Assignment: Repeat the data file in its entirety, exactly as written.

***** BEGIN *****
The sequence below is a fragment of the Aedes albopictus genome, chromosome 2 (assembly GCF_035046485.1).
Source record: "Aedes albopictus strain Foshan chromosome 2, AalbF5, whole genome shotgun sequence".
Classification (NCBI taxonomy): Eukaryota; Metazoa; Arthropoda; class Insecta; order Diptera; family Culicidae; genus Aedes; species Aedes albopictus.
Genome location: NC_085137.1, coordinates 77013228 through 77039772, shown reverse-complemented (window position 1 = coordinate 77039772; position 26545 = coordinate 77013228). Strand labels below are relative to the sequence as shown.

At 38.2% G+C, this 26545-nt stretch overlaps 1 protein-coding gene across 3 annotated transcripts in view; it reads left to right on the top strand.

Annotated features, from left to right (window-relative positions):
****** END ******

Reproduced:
The sequence below is a fragment of the Aedes albopictus genome, chromosome 2 (assembly GCF_035046485.1).
Source record: "Aedes albopictus strain Foshan chromosome 2, AalbF5, whole genome shotgun sequence".
Classification (NCBI taxonomy): Eukaryota; Metazoa; Arthropoda; class Insecta; order Diptera; family Culicidae; genus Aedes; species Aedes albopictus.
Genome location: NC_085137.1, coordinates 77013228 through 77039772, shown reverse-complemented (window position 1 = coordinate 77039772; position 26545 = coordinate 77013228). Strand labels below are relative to the sequence as shown.

At 38.2% G+C, this 26545-nt stretch overlaps 1 protein-coding gene across 3 annotated transcripts in view; it reads left to right on the top strand.

Annotated features, from left to right (window-relative positions):